Joy amid hardship
A micro-house project in the slums of Klong Toey transforms lives of low-income families
Rusty tin shacks sprawl under high-rises and billboards. Rubbish scatters and floats down the foul-smelling river. Last year, fire broke out near a local mosque. With the third wave of the coronavirus outbreak, the Klong Toey neighbourhood is hanging by a thread.
Naowarat Sayan, 66, has lived in the Klong Toey slum for 40 years. Five members -- one of them falling sick -- cram themselves in a dilapidated house with a leaky roof and rickety wall. Thousands are living in what is the oldest and largest ghetto covering 198 rai of land in the country. Klong Toey is home to the urban poor who form the backbone of Bangkok but are shunned and left behind.
It is the consequence of rapid change after the 1932 Siamese Revolution. At the time, the government began to construct Klong Toey or Bangkok Port in an area of more than 2,000 rai. It led to a mass exodus of people from rural areas as they came by ship transporting construction materials. When the port opened in 1951, they continued to live and work here. New faces flooded in through word of mouth.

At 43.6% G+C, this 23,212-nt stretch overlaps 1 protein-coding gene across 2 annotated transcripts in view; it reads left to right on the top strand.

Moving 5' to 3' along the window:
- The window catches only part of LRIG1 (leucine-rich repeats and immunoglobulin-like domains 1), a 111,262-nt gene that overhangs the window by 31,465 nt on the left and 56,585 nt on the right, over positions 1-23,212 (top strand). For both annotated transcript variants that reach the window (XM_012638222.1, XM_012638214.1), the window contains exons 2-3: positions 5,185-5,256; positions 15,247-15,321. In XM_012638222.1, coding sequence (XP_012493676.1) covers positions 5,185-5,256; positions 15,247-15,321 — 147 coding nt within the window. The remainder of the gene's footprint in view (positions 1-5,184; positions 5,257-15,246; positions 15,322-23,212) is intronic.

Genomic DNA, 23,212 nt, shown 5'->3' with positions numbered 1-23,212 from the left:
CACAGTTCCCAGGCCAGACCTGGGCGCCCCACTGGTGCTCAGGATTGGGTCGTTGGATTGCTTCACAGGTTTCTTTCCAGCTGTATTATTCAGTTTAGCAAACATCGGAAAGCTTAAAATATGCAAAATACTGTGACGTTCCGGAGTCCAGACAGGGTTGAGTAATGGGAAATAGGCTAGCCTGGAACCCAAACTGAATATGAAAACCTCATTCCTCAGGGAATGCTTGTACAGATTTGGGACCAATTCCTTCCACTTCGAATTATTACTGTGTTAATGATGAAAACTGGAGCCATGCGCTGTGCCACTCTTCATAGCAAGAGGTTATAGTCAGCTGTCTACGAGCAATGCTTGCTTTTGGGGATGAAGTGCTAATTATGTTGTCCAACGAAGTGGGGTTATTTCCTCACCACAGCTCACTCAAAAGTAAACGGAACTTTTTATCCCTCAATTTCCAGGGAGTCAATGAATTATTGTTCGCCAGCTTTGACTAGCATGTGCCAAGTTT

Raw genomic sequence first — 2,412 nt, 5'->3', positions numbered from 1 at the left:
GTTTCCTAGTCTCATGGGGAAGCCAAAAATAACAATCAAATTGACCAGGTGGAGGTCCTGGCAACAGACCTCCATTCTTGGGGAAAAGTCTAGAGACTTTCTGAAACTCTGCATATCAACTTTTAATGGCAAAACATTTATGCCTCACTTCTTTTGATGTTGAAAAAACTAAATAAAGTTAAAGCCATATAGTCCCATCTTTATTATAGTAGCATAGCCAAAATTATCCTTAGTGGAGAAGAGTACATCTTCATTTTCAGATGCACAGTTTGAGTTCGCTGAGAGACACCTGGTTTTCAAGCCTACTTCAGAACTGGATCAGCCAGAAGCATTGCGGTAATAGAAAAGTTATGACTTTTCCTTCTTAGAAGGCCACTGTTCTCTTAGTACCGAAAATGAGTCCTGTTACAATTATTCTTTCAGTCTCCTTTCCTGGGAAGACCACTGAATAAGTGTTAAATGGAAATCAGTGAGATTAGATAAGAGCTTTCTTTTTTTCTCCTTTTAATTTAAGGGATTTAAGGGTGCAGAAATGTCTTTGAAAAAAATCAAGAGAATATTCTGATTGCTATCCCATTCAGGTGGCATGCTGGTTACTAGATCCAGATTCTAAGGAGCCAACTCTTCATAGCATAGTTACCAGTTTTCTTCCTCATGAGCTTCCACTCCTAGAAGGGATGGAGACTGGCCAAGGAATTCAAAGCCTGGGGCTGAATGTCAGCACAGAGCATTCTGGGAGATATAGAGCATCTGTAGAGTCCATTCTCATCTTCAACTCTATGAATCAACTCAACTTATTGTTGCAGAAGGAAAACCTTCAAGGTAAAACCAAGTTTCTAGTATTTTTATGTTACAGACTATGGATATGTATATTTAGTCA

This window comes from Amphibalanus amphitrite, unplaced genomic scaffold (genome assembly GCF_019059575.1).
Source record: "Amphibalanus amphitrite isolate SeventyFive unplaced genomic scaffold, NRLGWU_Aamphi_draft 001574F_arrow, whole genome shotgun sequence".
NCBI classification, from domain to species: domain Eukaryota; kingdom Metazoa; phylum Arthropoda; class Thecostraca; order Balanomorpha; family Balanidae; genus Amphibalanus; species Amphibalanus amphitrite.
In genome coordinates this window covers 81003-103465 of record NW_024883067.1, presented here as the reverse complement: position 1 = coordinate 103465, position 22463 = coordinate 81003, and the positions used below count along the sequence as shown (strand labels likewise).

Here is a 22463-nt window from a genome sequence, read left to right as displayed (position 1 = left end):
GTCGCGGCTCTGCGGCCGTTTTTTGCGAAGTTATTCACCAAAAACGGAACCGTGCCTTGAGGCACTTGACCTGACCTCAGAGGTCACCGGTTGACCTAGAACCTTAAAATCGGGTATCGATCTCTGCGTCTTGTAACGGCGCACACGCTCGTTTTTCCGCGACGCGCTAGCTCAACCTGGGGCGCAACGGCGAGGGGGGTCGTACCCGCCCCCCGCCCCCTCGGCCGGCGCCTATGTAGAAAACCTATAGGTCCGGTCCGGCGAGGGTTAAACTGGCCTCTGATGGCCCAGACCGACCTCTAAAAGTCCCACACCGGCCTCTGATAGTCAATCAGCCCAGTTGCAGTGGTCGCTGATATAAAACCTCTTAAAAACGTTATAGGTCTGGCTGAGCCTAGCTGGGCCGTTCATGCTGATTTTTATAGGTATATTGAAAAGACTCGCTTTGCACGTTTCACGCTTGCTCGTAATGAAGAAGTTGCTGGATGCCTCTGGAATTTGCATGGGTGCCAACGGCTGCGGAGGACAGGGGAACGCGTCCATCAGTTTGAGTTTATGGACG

Hardship persisted for decades but when Naowarat saw her new house, she couldn't hold back tears of joy. She opened the door and found that "it is like a castle". A small park was in front of her home partly dabbed in purple. Children were riding bicycles and laughing.
Naowarat is one of those who received micro-houses under the habitation improvement scheme for the needy in Bangkok and 25 central provinces last month. It is being conducted by the Royal Thai Army in support of the royally initiated Jit Arsa (spirit of volunteering) of King Rama X. In light of this, Life talked to ML Varudh Varavarn, the founder and director of Vin Varavarn Architects, about how he designed affordable homes for low-income earners in Klong Toey.
Local residents sit outside their new micro-house.
Showing true colours
When Varudh visited the slum for the first time, he was shocked to see their living conditions. He walked on the swampy ground and saw children playing in dirty water. Rubbish piled up because the community was too confined for garbage trucks to enter. Only a stone's throw away, an old nun was forced to move out after a python took shelter in her tin shack.